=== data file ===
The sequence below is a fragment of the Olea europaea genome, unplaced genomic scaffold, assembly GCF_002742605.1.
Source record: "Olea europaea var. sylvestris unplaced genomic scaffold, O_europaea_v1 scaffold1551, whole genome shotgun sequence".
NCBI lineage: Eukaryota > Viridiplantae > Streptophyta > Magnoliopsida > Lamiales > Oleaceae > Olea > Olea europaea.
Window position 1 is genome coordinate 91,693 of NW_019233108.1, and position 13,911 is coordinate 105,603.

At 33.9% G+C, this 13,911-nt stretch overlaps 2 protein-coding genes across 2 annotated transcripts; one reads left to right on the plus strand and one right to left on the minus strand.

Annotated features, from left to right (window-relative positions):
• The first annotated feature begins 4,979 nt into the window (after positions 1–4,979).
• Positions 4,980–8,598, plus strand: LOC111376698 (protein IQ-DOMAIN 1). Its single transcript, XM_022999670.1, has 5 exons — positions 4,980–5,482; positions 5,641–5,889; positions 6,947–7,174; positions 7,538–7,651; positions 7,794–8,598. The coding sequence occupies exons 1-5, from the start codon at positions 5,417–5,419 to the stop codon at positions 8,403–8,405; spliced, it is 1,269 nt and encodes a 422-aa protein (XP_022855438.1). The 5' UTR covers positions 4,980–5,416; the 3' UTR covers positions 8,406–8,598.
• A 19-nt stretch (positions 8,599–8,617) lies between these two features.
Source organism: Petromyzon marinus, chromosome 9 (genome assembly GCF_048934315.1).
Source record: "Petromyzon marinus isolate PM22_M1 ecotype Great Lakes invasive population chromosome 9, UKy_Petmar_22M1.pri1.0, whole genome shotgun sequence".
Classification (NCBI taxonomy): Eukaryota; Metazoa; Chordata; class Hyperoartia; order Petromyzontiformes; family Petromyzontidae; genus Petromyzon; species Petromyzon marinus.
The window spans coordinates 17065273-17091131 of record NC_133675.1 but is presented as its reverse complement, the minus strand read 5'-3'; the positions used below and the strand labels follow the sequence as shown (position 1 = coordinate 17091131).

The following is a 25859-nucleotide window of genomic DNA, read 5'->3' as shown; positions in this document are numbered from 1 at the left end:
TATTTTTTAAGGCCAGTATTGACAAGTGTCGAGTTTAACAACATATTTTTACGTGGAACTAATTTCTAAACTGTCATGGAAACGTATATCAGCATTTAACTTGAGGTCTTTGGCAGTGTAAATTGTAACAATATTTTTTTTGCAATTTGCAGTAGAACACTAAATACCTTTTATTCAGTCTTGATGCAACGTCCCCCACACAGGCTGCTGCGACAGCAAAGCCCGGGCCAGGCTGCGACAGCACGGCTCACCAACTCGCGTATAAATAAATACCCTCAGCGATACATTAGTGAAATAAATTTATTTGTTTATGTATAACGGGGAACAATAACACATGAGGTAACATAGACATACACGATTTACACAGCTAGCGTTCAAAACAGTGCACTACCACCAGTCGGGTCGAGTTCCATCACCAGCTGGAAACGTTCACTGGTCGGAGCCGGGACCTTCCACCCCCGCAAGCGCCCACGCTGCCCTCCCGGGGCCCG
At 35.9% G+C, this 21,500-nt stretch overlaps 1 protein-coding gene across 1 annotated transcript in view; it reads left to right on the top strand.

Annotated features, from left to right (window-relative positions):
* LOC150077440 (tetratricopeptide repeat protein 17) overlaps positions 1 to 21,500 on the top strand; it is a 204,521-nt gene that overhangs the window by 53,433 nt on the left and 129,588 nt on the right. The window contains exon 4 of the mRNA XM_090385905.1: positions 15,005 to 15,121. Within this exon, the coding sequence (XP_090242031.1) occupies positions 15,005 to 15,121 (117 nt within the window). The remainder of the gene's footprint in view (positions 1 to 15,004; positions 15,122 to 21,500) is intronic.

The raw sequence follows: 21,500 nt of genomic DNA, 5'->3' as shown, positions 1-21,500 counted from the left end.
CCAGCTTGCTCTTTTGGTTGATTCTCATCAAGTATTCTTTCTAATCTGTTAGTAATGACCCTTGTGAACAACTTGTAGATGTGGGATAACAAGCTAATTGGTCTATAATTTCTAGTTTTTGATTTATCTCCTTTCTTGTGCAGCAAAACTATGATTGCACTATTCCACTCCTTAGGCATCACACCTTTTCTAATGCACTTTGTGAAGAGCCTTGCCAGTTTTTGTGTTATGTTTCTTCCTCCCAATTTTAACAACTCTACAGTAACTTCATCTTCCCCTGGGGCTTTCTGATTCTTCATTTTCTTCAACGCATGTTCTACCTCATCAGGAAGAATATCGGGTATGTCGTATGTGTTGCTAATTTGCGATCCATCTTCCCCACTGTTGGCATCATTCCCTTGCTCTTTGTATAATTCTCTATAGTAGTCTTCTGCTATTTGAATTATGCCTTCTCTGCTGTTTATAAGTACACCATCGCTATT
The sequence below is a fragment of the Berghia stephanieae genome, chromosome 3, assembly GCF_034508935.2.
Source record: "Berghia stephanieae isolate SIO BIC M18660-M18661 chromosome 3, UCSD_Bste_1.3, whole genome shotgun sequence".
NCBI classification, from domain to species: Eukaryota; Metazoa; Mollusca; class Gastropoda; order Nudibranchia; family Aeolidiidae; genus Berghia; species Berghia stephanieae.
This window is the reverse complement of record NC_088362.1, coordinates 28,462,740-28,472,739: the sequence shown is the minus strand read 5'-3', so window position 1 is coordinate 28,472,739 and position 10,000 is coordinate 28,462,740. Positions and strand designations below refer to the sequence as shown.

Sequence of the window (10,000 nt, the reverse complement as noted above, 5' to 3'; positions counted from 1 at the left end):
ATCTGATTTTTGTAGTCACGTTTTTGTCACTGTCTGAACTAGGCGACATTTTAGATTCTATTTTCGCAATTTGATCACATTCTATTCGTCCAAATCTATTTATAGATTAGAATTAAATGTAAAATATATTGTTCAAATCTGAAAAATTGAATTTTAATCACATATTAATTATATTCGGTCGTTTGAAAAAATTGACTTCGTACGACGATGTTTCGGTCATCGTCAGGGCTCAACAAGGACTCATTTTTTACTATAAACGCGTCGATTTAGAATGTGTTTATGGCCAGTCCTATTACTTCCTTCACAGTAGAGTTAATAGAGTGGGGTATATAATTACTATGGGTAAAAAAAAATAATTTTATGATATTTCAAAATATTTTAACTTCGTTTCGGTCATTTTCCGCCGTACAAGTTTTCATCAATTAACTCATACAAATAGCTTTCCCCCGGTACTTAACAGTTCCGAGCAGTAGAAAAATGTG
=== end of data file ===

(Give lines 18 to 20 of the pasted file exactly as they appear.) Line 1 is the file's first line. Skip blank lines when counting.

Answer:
* LOC150077440 (tetratricopeptide repeat protein 17) overlaps positions 1 to 21,500 on the top strand; it is a 204,521-nt gene that overhangs the window by 53,433 nt on the left and 129,588 nt on the right. The window contains exon 4 of the mRNA XM_090385905.1: positions 15,005 to 15,121. Within this exon, the coding sequence (XP_090242031.1) occupies positions 15,005 to 15,121 (117 nt within the window). The remainder of the gene's footprint in view (positions 1 to 15,004; positions 15,122 to 21,500) is intronic.

The raw sequence follows: 21,500 nt of genomic DNA, 5'->3' as shown, positions 1-21,500 counted from the left end.
CCAGCTTGCTCTTTTGGTTGATTCTCATCAAGTATTCTTTCTAATCTGTTAGTAATGACCCTTGTGAACAACTTGTAGATGTGGGATAACAAGCTAATTGGTCTATAATTTCTAGTTTTTGATTTATCTCCTTTCTTGTGCAGCAAAACTATGATTGCACTATTCCACTCCTTAGGCATCACACCTTTTCTAATGCACTTTGTGAAGAGCCTTGCCAGTTTTTGTGTTATGTTTCTTCCTCCCAATTTTAACAACTCTACAGTAACTTCATCTTCCCCTGGGGCTTTCTGATTCTTCATTTTCTTCAACGCATGTTCTACCTCATCAGGAAGAATATCGGGTATGTCGTATGTGTTGCTAATTTGCGATCCATCTTCCCCACTGTTGGCATCATTCCCTTGCTCTTTGTATAATTCTCTATAGTAGTCTTCTGCTATTTGAATTATGCCTTCTCTGCTGTTTATAAGTACACCATCGCTATT